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Seeing Clearly

Last week we examined a major reason for blindness in the world, glaucoma.  This week we look at the leading cause: cataracts.

Cataracts are a cloudy fluid that forms on the lens of the eye.  Both eyes usually take on the condition, but it is possible that only one eye will be affected.  At first, sufferers may detect a glare or blurriness and/or believe they are becoming increasingly nearsighted.  Fortunately, many people in the United States have access to eye specialists who can diagnose and assess the severity of the problem.  Sadly, adequate medical care is not always available in third world countries or remote areas, and people can go blind from the condition.

The development of cataracts arises for a number of reasons.  Continued exposure to the sun’s ultraviolet rays is believed to make individuals more vulnerable to this problem.  Injury, family history, some medications, and certain diseases like high blood pressure and diabetes are also thought to put people at risk.  Cataracts that occur as a result of aging are called age-related cataracts.  Regular eye exams are important in detecting the condition.

So, are cataracts completely preventable?  Probably not.  Nonetheless, there are steps that everyone can take to minimize the possibility.

  1. Wear sunglasses. People who wear sunglasses are doing substantially more than impersonating movie stars; they are helping to protect their eyes.  Be sure to choose glasses that block ultraviolet rays.
  2. Antioxidants. Antioxidants are thought to be beneficial in thwarting cataract formation.  Supplements such as vitamin A, vitamin E, vitamin C, alpha lipoic acid, and N-acetylcarnosine are ones that have shown promise.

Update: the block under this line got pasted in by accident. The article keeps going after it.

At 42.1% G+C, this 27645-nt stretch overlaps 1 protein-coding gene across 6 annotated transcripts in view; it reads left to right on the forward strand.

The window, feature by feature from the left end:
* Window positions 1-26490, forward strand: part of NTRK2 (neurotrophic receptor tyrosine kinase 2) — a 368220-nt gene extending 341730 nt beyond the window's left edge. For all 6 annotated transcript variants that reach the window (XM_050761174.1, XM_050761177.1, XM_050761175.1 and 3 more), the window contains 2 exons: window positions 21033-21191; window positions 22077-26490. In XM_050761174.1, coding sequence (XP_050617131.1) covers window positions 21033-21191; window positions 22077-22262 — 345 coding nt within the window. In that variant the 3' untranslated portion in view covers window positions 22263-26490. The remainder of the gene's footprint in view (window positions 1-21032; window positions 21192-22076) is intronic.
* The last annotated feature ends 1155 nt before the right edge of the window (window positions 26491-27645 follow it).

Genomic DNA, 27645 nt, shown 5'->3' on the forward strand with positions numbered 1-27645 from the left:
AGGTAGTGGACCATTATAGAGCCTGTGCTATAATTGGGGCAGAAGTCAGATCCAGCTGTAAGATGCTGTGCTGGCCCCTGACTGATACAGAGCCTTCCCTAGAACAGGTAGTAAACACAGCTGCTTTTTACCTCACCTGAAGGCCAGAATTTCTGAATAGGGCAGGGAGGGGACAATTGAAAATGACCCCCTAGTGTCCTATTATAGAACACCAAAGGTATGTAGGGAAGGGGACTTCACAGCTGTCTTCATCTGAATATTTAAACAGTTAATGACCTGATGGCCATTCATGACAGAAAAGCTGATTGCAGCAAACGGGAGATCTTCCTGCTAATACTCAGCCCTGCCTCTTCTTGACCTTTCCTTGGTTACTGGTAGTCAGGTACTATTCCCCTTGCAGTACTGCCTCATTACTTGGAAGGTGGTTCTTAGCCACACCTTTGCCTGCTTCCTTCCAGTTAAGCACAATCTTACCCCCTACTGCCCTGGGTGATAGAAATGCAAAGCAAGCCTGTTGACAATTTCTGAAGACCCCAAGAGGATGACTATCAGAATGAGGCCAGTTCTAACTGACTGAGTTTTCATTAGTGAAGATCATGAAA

3. Limit refined sugars.  Sugars in the blood can be unhealthy for different health concerns, and cataract formation is on the list.  This may explain why diabetics are at greater risk.  Actually, minimizing refined sugars makes sense for many reasons.
  4. Eat nutritionally and monitor calories.  A nutritional diet (e.g., one comprised of fruits, vegetables, whole grains, and lean proteins) and portion control have shown promise in some cataract studies.
  5. Avoid smoking.  Cigarette smoke is thought to increase cataract formation in some people.  Even when smokers do quit, they may still be at risk.  If individuals continue to smoke, though, they will be at even greater risk.  Consequently, quit smoking if at all possible; there’s nothing healthy that can come from smoking tobacco.

The treatment of cataracts sometimes takes a wait and see approach.  Certain people increase their eyeglass prescription, and others use assorted visuals aids.  Keep in mind that when eyesight becomes so impaired it interferes with satisfactorily seeing the world, then surgical measures may be necessary.  In fact, cataract surgery is the most regularly performed surgical procedure in America, and it is generally uncomplicated and mostly painless.  Luckily, many individuals who undergo the treatment fare very well and maintain nearly 20/20 to 20/40 vision.  The surgery itself routinely involves replacing the damaged lens with a plastic one, and advances in the field are frequently being realized.

Seeing clearly?  I think most of us want that in more ways than one!